Dennis C. Butler, CFA, is president of Centre Street Cambridge Corporation, investment counsel. He has been a practitioner in the investment field for over 33 years and has been published in Barron’s. He holds an MBA from Wharton and a BA in History from Brown University. His quarterly newsletter can be found at

Current low valuations reward the long-term view”, an article by Dennis Butler, appears in the May 7, 2009 issue of the Financial Times (page 28).   “Intelligent Individual Investor”, an article by Dennis Butler, appears in the December 2, 2008 issue of NYSSA News, a magazine published by the New Yorks Society of Security Analsysts, Inc. “Benjamin Graham in Perspective”, an article by Dennis Butler, appears in the Summer 2006 issue of Financial History, a magazine published by the Museum of American Finance in New York City. To correspond with him directly and /or to obtain a reprint of his featured articles, “Gold Coffin?” in Barron’s (March 23, 1998, Volume LXXVIII, No. 12, page 62) or “What Speculation?” in Barron’s (September 15, 1997, Volume LXXVII, No. 37, page 58), he may be contacted at:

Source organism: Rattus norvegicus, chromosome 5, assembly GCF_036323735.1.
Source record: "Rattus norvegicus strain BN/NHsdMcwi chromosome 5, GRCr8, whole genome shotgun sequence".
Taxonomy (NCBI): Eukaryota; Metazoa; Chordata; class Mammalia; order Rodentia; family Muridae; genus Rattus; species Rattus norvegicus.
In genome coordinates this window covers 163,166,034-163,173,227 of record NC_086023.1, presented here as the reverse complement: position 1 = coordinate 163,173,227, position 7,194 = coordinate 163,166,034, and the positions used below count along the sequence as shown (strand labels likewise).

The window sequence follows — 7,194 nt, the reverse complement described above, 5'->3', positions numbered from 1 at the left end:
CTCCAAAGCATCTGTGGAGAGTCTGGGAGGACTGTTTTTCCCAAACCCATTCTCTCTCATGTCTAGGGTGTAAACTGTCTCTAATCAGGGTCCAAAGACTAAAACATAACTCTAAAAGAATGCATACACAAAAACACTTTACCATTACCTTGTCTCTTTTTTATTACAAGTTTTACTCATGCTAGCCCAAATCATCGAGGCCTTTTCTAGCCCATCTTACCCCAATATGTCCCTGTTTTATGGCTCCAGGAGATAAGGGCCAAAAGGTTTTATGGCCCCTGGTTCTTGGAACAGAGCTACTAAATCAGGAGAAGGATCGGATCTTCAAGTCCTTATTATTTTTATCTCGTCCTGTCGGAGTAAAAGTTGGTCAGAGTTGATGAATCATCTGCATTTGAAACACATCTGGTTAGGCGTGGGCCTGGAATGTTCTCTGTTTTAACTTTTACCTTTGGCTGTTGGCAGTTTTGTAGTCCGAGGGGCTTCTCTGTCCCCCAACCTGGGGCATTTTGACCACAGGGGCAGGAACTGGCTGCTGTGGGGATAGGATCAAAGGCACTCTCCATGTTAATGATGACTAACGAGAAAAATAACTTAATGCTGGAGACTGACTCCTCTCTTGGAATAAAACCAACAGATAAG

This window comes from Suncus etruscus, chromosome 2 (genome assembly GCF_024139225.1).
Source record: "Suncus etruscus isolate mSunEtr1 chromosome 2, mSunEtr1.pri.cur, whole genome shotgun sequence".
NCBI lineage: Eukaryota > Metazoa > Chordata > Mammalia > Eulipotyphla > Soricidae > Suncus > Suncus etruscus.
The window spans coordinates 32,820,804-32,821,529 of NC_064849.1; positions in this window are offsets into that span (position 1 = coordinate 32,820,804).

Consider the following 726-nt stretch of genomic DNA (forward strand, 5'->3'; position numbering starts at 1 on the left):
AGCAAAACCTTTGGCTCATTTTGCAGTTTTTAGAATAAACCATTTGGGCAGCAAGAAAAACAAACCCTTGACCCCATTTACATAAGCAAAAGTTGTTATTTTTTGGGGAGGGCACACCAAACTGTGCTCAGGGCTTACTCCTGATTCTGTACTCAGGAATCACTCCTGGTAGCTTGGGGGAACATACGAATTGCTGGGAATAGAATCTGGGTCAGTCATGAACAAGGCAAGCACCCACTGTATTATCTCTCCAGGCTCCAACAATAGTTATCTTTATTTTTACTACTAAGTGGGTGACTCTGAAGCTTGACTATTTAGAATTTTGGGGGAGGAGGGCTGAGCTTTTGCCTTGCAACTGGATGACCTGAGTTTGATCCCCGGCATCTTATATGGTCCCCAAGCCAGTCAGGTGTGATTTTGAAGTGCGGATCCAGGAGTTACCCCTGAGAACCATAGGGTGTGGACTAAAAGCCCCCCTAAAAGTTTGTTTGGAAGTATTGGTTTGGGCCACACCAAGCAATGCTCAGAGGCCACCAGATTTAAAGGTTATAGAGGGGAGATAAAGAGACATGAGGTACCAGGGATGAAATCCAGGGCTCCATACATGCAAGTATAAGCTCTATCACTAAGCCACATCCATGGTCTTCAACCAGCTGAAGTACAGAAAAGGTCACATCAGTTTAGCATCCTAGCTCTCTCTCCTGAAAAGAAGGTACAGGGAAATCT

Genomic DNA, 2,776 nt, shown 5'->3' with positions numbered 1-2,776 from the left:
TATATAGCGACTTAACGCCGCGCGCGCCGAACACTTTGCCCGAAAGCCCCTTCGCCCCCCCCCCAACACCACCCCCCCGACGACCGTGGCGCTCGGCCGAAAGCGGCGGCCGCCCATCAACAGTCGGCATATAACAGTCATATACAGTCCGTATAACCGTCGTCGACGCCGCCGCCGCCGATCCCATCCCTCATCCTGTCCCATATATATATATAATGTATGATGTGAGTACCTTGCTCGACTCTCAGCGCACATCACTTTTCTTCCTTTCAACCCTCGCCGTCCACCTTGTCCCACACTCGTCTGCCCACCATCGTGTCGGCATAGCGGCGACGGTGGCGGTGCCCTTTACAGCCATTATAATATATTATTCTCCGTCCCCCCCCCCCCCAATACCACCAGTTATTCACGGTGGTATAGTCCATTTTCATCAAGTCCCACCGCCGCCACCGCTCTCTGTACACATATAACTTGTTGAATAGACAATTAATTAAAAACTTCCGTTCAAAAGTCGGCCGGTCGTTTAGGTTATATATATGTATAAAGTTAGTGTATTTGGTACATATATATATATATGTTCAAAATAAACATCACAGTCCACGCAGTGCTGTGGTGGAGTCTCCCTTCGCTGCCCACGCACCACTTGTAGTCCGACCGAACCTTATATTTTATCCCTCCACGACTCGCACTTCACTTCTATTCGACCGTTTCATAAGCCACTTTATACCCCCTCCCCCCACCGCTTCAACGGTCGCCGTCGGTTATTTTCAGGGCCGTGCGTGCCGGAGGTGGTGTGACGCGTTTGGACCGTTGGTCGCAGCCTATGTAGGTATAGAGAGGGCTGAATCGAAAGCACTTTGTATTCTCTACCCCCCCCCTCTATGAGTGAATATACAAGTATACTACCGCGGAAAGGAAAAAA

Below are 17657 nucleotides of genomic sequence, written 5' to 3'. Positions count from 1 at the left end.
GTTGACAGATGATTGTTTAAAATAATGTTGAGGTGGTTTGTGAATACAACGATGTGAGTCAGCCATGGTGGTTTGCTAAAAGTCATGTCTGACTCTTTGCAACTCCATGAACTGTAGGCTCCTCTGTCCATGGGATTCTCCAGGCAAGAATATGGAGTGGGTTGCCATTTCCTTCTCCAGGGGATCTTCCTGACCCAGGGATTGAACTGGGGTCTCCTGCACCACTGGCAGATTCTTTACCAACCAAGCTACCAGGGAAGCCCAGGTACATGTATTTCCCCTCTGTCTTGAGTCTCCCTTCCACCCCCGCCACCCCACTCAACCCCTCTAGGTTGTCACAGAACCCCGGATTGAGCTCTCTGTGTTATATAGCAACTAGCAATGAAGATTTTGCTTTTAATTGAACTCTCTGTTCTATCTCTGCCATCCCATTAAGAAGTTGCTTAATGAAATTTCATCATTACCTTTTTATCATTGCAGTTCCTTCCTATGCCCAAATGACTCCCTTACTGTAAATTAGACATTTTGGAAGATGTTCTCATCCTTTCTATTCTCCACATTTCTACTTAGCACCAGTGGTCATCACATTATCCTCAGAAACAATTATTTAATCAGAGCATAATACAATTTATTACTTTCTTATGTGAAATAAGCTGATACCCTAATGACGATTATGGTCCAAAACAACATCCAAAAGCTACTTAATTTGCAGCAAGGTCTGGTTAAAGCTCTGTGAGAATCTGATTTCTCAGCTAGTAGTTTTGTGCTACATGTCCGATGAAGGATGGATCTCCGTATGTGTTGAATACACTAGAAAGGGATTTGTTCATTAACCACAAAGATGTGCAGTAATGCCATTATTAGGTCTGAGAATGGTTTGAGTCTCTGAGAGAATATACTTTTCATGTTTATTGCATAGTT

Dennis C. Butler
Centre Street Cambridge Corporation
Post Office Box 390085
Cambridge, Massachusetts 02139

Telephone: 617.441.9695